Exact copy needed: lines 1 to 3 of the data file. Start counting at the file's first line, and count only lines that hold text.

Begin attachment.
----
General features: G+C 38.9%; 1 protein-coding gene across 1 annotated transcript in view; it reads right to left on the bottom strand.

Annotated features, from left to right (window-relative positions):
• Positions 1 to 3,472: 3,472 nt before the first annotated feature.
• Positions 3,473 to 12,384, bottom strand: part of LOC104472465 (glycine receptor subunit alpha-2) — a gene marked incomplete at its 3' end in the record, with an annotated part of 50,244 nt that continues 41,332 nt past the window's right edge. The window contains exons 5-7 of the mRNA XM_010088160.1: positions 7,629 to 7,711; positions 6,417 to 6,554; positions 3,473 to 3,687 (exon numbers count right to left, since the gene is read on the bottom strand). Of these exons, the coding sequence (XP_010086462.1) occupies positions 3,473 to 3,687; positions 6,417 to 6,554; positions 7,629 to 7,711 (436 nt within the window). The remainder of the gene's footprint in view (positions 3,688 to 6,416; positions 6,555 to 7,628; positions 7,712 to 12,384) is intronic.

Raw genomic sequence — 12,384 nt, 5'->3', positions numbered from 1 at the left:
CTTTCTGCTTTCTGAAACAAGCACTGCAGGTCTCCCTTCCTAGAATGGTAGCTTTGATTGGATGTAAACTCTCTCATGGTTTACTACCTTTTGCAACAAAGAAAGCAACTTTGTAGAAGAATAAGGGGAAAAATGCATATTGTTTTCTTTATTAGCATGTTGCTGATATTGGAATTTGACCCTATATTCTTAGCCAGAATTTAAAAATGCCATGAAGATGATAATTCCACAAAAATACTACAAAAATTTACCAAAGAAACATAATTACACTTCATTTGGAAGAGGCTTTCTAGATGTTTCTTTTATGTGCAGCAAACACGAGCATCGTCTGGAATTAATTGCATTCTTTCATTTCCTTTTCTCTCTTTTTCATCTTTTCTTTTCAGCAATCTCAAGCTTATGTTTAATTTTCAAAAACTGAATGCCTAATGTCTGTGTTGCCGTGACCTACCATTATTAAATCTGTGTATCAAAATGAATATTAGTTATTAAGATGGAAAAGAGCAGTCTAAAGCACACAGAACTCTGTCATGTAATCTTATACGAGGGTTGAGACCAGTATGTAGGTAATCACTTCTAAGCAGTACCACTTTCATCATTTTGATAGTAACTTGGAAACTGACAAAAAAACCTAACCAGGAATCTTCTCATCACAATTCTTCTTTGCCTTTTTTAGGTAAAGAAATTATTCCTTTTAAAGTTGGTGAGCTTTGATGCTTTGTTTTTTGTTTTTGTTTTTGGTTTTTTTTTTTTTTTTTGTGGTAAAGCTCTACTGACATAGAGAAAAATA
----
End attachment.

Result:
General features: G+C 38.9%; 1 protein-coding gene across 1 annotated transcript in view; it reads right to left on the bottom strand.

Annotated features, from left to right (window-relative positions):
• Positions 1 to 3,472: 3,472 nt before the first annotated feature.